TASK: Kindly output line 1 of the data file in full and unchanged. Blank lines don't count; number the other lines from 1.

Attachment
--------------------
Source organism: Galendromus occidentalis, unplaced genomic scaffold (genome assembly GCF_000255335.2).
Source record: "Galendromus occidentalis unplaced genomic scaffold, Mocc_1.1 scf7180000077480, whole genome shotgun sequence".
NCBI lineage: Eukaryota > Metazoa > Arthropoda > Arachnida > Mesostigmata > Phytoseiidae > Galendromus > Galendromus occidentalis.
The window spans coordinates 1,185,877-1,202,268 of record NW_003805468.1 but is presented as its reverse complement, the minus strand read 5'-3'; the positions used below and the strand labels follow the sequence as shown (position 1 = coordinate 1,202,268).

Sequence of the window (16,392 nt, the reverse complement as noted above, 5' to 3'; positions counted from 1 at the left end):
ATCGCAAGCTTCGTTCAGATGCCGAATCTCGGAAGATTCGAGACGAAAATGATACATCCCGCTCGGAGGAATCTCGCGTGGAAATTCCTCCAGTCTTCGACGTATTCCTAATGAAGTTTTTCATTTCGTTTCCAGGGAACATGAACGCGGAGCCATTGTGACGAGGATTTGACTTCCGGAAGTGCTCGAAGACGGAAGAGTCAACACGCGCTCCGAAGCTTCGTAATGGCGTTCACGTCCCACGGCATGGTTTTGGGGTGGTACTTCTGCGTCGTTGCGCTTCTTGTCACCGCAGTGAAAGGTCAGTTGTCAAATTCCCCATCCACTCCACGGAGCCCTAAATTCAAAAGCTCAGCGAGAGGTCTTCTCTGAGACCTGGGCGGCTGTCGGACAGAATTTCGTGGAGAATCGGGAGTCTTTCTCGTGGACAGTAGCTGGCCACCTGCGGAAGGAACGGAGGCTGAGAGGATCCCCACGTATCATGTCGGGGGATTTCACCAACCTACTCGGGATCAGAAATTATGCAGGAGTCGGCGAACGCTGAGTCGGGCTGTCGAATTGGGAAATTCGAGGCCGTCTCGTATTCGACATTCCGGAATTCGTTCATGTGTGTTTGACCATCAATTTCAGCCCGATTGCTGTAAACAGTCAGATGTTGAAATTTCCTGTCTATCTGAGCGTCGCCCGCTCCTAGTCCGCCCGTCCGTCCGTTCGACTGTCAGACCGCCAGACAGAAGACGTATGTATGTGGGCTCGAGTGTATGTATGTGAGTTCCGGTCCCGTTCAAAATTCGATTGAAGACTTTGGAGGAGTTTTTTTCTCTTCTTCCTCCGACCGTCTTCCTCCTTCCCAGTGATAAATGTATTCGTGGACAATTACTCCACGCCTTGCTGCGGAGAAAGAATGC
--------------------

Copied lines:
Source organism: Galendromus occidentalis, unplaced genomic scaffold (genome assembly GCF_000255335.2).